Ever since I discovered boxes of old WWII photographs from my grandparents, I’ve been captivated by the idea of documenting travel. Both the antique quality of the environment and the unknown identity of the people captured in the photos produced scenes of bold adventure. The photos offered insight into distant places and times that have become woven into my family history.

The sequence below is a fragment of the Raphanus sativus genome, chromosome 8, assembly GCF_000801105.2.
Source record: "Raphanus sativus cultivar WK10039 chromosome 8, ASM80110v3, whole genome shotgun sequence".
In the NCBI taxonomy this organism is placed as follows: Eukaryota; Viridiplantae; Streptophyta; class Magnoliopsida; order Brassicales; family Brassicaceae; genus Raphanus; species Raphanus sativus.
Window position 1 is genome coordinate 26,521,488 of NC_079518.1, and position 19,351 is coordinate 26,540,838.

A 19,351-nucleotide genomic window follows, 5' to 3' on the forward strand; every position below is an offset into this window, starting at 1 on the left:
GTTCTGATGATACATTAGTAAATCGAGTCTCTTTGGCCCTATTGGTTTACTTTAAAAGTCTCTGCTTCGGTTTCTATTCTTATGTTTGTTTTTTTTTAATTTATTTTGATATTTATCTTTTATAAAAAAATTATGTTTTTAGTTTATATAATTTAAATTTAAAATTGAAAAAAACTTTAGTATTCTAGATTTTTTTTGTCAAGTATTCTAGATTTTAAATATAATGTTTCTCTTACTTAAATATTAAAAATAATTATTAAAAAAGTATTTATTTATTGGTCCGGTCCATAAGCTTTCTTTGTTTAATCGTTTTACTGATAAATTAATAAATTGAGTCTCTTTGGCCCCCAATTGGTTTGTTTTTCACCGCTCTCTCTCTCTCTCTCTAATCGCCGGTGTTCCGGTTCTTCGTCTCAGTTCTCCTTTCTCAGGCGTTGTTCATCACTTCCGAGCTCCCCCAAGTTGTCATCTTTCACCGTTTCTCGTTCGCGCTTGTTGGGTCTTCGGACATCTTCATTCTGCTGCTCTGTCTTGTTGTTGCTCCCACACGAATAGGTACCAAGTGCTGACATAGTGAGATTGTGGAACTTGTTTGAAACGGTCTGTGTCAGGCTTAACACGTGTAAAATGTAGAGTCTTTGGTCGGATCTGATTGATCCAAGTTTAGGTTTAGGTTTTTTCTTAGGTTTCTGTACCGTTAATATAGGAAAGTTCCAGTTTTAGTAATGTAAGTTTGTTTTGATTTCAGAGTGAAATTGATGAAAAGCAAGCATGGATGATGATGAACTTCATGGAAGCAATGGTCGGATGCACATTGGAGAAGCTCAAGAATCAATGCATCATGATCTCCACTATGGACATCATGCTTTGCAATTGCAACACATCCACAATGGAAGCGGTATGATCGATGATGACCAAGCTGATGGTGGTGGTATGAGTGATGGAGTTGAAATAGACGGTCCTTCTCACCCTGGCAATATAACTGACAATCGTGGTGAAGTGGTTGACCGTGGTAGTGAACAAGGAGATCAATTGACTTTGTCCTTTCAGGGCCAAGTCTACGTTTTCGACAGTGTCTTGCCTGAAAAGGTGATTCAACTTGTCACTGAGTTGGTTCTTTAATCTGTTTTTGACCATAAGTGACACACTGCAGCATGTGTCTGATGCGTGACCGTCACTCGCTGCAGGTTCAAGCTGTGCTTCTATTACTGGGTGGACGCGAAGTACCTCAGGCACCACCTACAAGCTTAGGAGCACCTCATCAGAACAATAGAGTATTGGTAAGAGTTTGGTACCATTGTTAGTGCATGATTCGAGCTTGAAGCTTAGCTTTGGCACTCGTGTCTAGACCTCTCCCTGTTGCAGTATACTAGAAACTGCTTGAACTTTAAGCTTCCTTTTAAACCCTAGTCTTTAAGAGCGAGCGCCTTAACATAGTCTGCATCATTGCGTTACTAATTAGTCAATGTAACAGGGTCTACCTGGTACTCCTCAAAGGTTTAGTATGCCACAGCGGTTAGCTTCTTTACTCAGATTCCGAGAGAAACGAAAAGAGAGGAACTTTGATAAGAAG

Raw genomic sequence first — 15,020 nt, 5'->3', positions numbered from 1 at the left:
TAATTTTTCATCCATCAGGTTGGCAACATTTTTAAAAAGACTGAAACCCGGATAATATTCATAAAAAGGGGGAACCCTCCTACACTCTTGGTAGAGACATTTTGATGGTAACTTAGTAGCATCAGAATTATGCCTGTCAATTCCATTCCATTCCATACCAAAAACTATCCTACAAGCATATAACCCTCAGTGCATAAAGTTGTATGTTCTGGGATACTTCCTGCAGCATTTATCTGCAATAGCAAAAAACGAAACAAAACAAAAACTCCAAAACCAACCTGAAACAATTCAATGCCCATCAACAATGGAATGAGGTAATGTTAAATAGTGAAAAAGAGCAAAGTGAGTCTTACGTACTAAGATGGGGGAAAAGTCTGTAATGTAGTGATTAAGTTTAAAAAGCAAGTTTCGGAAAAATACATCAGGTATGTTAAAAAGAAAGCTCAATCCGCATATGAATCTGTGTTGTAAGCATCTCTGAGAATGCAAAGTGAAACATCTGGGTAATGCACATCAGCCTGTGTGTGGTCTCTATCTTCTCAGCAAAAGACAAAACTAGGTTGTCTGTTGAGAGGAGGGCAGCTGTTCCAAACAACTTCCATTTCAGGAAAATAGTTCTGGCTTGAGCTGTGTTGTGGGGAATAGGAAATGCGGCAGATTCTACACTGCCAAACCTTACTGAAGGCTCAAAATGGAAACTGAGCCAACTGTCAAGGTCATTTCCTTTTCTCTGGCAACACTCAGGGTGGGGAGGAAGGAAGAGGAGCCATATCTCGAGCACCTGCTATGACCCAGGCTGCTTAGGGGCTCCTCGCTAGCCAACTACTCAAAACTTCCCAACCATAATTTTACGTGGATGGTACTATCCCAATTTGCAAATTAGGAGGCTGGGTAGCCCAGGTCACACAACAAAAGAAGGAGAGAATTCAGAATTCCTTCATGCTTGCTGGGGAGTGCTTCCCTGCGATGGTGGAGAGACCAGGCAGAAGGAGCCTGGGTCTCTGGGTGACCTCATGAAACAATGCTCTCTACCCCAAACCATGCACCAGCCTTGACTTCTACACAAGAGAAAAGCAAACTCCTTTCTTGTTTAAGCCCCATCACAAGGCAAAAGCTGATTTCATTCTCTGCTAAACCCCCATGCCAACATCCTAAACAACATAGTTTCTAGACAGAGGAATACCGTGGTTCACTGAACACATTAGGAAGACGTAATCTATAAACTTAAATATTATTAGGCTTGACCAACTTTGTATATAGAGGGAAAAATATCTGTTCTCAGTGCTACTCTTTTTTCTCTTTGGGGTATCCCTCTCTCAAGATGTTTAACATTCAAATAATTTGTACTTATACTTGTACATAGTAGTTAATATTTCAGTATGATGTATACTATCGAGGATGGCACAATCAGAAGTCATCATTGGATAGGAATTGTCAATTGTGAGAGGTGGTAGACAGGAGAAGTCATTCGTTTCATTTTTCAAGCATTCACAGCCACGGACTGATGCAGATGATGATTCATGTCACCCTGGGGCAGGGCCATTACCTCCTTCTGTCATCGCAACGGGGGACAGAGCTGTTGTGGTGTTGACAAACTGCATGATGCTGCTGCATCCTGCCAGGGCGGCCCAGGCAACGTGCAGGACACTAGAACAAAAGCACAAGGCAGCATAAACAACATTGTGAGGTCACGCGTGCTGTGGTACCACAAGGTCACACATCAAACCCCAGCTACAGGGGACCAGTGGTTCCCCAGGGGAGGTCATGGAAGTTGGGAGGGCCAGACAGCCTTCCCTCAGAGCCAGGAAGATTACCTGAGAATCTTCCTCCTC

In my own travels, I’m drawn to colors, textures, and movements—I see the world through the eyes of a painter, and my painterly approach is evident across many of my projects. I’ve experimented in various media, including printmaking and ceramics, but much of my work is an attempt to solidify real-life memories of fleeting moments with people and places I’ve encountered. I work from personal photos to give my art a nostalgic quality that allows me to depict scenes in their visceral form while still maintaining evidence of the artist’s hand in the work. Quick brushstrokes, loose lines, and splotchy colors differentiate my pieces from the photos that inspire them. My artwork is generally small in scale; however, working in multiples allows me to intensely explore particular themes and memories. The works in my portfolio function together to create a sense of journey and help preserve the integrity of these experiences for generations to come, much like my grandparents’ photographs.